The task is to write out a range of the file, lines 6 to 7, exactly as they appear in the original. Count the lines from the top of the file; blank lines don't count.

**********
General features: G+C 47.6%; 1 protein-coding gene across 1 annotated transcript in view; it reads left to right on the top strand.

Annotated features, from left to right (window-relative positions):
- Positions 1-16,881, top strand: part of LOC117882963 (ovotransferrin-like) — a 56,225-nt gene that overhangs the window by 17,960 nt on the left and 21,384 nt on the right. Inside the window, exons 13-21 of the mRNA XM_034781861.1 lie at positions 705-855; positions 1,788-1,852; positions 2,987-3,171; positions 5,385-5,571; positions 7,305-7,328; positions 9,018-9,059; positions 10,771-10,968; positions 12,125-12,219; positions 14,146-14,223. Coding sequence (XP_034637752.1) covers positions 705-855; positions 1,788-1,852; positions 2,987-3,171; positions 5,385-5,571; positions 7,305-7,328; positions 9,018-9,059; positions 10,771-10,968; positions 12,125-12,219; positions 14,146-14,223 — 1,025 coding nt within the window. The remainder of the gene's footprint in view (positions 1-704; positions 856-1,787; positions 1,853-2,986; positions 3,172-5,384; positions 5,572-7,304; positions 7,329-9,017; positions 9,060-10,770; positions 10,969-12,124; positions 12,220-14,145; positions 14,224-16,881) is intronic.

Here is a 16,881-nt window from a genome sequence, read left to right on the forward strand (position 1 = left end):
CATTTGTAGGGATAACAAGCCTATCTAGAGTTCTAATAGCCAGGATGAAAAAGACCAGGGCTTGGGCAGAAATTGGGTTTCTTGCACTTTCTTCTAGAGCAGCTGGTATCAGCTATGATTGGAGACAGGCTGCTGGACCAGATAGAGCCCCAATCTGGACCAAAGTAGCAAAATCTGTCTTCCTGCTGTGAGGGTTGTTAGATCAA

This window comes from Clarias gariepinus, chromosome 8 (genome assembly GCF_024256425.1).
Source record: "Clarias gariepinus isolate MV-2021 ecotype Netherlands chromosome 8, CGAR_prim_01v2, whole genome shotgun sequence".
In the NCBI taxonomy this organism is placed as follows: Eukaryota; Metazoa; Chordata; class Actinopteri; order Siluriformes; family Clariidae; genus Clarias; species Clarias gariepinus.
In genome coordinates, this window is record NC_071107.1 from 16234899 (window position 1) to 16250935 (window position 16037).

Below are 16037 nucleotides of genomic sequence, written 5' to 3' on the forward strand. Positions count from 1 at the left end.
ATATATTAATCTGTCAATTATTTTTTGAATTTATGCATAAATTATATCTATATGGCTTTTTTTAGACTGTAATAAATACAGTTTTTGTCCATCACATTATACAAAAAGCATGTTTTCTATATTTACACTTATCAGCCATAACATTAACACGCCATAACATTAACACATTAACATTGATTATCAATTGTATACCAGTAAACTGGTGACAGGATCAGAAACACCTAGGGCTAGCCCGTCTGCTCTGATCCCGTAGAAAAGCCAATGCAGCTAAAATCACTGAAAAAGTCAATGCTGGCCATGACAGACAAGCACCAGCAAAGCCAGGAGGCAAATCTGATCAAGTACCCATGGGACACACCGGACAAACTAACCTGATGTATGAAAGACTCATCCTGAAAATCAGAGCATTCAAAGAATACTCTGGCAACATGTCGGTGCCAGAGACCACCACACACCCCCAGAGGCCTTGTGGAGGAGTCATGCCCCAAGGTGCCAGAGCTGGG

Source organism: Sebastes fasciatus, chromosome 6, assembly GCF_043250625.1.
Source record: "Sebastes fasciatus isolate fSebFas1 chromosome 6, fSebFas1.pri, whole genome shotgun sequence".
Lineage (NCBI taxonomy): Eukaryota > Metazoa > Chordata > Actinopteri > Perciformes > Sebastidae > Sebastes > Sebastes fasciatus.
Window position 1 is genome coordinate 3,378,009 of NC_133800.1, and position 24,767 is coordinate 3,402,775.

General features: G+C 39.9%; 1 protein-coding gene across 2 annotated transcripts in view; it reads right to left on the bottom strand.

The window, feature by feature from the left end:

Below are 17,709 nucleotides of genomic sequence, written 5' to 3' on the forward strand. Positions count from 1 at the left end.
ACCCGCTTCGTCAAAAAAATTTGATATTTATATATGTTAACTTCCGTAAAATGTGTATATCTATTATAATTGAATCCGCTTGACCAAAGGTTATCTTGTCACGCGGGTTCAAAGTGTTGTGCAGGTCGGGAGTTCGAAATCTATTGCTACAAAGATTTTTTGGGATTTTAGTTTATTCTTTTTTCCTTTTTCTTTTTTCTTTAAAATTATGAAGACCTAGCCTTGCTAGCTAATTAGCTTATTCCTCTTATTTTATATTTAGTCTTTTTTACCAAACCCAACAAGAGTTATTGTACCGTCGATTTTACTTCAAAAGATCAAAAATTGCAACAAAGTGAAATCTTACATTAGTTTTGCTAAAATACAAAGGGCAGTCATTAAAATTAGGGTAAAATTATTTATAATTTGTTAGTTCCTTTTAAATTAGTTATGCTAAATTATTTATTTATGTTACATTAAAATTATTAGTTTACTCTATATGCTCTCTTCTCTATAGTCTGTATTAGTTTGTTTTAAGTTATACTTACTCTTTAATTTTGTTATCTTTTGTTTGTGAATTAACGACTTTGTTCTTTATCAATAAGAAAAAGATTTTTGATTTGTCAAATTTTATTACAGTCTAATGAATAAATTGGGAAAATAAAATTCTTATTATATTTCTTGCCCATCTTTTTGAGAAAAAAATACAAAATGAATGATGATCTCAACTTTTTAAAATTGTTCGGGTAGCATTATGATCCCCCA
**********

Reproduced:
This window comes from Clarias gariepinus, chromosome 8 (genome assembly GCF_024256425.1).
Source record: "Clarias gariepinus isolate MV-2021 ecotype Netherlands chromosome 8, CGAR_prim_01v2, whole genome shotgun sequence".